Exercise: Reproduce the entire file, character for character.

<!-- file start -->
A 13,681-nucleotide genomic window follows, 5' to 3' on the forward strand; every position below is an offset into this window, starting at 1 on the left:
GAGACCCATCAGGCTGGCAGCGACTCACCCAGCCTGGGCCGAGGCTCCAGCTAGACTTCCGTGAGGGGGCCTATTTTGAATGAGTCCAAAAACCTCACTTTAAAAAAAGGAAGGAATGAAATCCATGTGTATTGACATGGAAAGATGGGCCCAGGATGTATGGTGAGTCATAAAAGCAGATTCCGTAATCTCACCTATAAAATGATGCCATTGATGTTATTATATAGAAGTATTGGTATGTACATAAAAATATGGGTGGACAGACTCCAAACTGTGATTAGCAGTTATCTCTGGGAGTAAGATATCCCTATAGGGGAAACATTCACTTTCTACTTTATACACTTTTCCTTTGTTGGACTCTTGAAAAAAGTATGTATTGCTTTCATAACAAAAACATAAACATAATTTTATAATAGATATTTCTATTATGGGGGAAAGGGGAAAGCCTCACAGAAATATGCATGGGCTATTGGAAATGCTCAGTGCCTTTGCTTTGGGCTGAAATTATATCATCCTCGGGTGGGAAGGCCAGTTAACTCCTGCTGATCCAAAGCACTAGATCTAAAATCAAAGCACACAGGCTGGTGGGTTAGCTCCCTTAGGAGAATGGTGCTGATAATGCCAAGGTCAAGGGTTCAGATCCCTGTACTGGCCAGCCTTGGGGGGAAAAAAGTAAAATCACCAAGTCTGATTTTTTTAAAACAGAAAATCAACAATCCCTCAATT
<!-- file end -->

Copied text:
A 13,681-nucleotide genomic window follows, 5' to 3' on the forward strand; every position below is an offset into this window, starting at 1 on the left:
GAGACCCATCAGGCTGGCAGCGACTCACCCAGCCTGGGCCGAGGCTCCAGCTAGACTTCCGTGAGGGGGCCTATTTTGAATGAGTCCAAAAACCTCACTTTAAAAAAAGGAAGGAATGAAATCCATGTGTATTGACATGGAAAGATGGGCCCAGGATGTATGGTGAGTCATAAAAGCAGATTCCGTAATCTCACCTATAAAATGATGCCATTGATGTTATTATATAGAAGTATTGGTATGTACATAAAAATATGGGTGGACAGACTCCAAACTGTGATTAGCAGTTATCTCTGGGAGTAAGATATCCCTATAGGGGAAACATTCACTTTCTACTTTATACACTTTTCCTTTGTTGGACTCTTGAAAAAAGTATGTATTGCTTTCATAACAAAAACATAAACATAATTTTATAATAGATATTTCTATTATGGGGGAAAGGGGAAAGCCTCACAGAAATATGCATGGGCTATTGGAAATGCTCAGTGCCTTTGCTTTGGGCTGAAATTATATCATCCTCGGGTGGGAAGGCCAGTTAACTCCTGCTGATCCAAAGCACTAGATCTAAAATCAAAGCACACAGGCTGGTGGGTTAGCTCCCTTAGGAGAATGGTGCTGATAATGCCAAGGTCAAGGGTTCAGATCCCTGTACTGGCCAGCCTTGGGGGGAAAAAAGTAAAATCACCAAGTCTGATTTTTTTAAAACAGAAAATCAACAATCCCTCAATT